Cancer kills more than 8 million people a year, and the number of new cases is expected to grow to 22 million by the 2030s. That gives urgency to scientists’ hopes for so-called immunotherapies, new drugs that harness the body’s defense system to attack cancer cells. While forms of the treatments have been around for decades, they once worked against just a few malignancies. New immunotherapies can target a wider range of cancers, including tumors of the lung and kidney as well as several blood cancers. Some drugs teach the immune system how to recognize and fight cancers, while others disable the mechanisms that cancers employ to defend themselves. The potential: long-lasting therapies for difficult cancers that can enhance existing treatments. The market for cancer immunotherapies could reach $35 billion a year.
The U.S. Food and Drug Administration has approved a number of immunotherapies. Drugs in a class called checkpoint blockers help to take the brakes off the immune system, unleashing the body’s killer T-cells to hunt down cancer. Merck & Co’s Keytruda has been approved to treat advanced melanoma, an aggressive form of skin cancer, as well as several other malignancies. Former President Jimmy Carter is the most high-profile patient to have taken the drug. While checkpoint blockers have dramatically improved survival for some advanced cancer patients, only a fraction survive beyond five years, and researchers are still struggling to understand what makes those few different. AstraZeneca Plc. shocked investors in July when its combination of a checkpoint inhibitor with another immunotherapy drug failed to slow disease progression in lung cancer patients any better than chemotherapy. Another type of immunotherapy, known as CAR-T, works by re-engineering a patient’s T-cells to make them better cancer fighters. The FDA for the first time approved such a therapy, made by Novartis AG, in August, and another made by Kite Pharma Inc. is expected to follow later in the year. Initial demand is expected to exceed supply, which would force doctors into the heartbreaking position of deciding which patients gets treatment. While trial results have been impressive, the potent treatments can also cause dangerous side effects. Juno Therapeutics Inc. halted a trial after patients died of brain swelling. So far the approach has been limited to blood cancers. Expanding into solid tumors remains a hurdle.
Science first stumbled across the human body’s natural cancer defenses in the 19th century, when doctors noticed tumors shrinking after patients developed infections. Experiments in stimulating antibodies to fight cancer weren’t promising, so radiation, then chemotherapy, became the favored treatments despite sickening side effects. Interleukin-2, an immunotherapy drug that slowed growth in melanomas, was approved in 1992. But the drug produced aches, nausea, diarrhea and even heart attacks and strokes, so patients had to be kept in the hospital for treatment. As scientists learned more about the human genome, medicines were developed that could target parts of the body without damaging the rest. The current fascination with immune therapies was triggered in 2012, when Bristol-Myers Squibb Co. presented positive data about its drug Opdivo.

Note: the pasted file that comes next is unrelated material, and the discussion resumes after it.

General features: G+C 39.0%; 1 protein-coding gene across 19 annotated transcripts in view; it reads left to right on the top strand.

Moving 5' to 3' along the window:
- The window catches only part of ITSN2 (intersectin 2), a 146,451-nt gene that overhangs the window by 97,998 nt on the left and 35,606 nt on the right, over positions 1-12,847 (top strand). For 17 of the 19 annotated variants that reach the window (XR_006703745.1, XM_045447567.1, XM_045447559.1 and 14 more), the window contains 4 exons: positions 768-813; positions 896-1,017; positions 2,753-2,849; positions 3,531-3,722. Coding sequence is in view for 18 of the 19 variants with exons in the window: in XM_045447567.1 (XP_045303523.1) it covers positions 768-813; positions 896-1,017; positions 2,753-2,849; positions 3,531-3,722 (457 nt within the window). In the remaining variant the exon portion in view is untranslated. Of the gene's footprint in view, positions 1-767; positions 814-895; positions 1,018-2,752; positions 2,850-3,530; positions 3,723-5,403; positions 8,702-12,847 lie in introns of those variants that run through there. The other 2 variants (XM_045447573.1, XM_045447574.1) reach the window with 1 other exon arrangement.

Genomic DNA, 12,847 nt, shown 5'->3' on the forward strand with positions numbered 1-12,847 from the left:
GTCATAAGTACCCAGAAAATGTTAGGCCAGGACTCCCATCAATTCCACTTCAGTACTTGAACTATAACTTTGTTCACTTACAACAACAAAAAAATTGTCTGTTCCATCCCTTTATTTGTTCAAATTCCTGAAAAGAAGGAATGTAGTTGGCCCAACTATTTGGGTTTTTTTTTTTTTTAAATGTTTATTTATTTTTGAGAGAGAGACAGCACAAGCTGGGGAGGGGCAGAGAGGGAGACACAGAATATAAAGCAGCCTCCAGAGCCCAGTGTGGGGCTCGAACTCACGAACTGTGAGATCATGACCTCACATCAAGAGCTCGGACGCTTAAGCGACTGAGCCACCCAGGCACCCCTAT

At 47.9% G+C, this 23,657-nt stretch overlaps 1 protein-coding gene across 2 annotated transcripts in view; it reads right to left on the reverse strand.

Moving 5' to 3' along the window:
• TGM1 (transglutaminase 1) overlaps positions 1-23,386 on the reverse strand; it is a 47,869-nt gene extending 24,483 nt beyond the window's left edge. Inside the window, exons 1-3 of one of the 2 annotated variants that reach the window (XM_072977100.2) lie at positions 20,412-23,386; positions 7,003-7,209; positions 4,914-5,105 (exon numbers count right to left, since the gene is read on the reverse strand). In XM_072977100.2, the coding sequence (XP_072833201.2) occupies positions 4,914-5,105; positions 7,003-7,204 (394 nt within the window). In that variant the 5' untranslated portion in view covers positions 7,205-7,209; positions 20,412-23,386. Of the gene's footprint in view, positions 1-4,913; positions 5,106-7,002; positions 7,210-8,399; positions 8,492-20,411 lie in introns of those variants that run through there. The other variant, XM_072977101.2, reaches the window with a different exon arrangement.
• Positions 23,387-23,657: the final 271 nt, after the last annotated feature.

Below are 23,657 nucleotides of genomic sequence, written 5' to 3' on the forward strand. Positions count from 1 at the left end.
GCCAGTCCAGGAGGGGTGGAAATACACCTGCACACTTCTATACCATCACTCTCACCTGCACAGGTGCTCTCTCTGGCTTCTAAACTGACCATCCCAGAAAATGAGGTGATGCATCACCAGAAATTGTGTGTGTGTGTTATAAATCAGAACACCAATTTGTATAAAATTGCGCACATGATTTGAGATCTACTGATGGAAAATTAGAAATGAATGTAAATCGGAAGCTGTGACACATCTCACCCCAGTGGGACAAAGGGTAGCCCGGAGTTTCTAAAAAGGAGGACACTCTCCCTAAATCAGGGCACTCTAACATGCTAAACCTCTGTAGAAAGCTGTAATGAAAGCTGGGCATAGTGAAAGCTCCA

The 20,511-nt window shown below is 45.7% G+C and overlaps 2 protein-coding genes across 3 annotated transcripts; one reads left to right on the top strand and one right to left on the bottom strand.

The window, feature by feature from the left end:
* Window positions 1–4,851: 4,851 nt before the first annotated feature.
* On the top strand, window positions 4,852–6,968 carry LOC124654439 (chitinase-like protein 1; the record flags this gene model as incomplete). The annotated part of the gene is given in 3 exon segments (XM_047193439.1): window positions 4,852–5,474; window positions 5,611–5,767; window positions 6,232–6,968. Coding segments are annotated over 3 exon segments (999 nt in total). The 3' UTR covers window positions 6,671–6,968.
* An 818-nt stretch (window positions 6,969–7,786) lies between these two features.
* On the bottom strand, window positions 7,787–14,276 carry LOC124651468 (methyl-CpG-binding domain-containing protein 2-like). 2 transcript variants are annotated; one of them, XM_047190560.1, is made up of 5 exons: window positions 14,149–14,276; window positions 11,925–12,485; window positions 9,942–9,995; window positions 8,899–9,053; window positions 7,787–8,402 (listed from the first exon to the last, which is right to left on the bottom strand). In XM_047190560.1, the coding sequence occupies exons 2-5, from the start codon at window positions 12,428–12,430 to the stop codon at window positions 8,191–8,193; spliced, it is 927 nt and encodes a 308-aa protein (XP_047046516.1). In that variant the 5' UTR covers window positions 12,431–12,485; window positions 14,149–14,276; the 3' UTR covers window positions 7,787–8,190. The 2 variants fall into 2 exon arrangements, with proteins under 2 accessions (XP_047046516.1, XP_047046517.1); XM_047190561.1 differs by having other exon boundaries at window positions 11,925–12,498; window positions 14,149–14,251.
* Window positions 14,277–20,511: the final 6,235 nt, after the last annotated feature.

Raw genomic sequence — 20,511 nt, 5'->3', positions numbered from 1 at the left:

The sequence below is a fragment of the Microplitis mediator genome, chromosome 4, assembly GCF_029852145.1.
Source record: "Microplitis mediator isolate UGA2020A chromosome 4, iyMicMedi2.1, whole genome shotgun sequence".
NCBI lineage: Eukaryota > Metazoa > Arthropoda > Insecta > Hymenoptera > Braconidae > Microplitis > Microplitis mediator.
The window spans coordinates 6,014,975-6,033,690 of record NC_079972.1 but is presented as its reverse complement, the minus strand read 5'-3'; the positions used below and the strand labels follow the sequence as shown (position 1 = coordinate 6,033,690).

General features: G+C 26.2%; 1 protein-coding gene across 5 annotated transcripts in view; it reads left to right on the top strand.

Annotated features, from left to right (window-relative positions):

The therapies are so new, no one knows how effective they will be at preventing relapses. They don’t work in every patient. So far, they’ve only been proven effective for advanced forms of cancer, so it’s possible they won’t work in earlier stages. Costs may also be an obstacle to widespread use. For Yervoy, an immunotherapy approved in 2011, Bristol-Myers charges $30,000 per injection in the U.S. — a total treatment costs $120,000 — and the drug has serious side effects. CAR-T therapy is particularly hard to price. Since it’s a one-time treatment, manufacturers have only one shot at getting reimbursement, but insurers, particularly in the U.S., may balk at a large upfront payment. Novartis priced its treatment at $475,000 for a single infusion and signed a deal where it will only be paid by U.S.-government programs if patients have responded to the drug by the end of the first month. There’s also the lesson of history: Cures for cancer have been predicted before, only to disappoint. Among notable examples are the angiogenesis drugs of the late 1990s, which some experts predicted would end cancer in two years. Some of those drugs, which restrict blood flow to tumors, are in use today but the cure for cancer remains elusive.
The Reference Shelf
- The New Yorker published a history of cancer immunotherapy in 2012 by Jerome Groopman, a Harvard Medical School researcher.
- The American Cancer Society has a primer on cancer immunotherapy.
- Dr. Siddhartha Mukherjee examined the history of cancer and its treatment in a Pulitzer Prize-winning 2011 “biography,” “Emperor of All Maladies.
First published July 3, 2014
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